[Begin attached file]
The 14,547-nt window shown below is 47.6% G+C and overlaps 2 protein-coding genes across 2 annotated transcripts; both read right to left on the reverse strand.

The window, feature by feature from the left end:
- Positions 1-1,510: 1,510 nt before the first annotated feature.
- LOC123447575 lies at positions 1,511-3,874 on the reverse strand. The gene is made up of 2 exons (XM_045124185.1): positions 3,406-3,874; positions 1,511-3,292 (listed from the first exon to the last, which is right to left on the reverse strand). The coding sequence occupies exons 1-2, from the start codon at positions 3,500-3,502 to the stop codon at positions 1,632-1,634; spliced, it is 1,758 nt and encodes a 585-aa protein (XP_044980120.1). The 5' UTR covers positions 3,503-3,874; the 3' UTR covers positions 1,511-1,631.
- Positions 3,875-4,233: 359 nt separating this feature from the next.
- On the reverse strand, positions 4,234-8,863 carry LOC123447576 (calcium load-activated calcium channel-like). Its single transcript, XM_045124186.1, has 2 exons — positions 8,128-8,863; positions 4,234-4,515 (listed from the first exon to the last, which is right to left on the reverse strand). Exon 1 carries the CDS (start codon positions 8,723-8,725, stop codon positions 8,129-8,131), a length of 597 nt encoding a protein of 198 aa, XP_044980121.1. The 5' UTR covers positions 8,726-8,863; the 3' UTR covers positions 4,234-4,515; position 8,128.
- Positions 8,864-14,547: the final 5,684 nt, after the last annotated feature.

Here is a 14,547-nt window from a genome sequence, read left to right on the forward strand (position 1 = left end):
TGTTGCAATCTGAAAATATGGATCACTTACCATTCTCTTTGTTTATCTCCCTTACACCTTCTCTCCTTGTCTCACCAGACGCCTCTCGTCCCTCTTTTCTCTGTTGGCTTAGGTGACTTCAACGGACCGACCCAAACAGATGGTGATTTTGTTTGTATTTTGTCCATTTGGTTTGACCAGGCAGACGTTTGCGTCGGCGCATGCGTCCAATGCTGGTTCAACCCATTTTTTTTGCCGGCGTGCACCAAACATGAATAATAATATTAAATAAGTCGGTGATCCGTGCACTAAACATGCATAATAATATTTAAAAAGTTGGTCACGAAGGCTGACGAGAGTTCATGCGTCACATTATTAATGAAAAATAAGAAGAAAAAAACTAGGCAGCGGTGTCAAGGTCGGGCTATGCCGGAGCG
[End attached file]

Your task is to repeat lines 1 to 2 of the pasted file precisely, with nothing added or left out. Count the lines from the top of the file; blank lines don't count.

The 14,547-nt window shown below is 47.6% G+C and overlaps 2 protein-coding genes across 2 annotated transcripts; both read right to left on the reverse strand.

The window, feature by feature from the left end: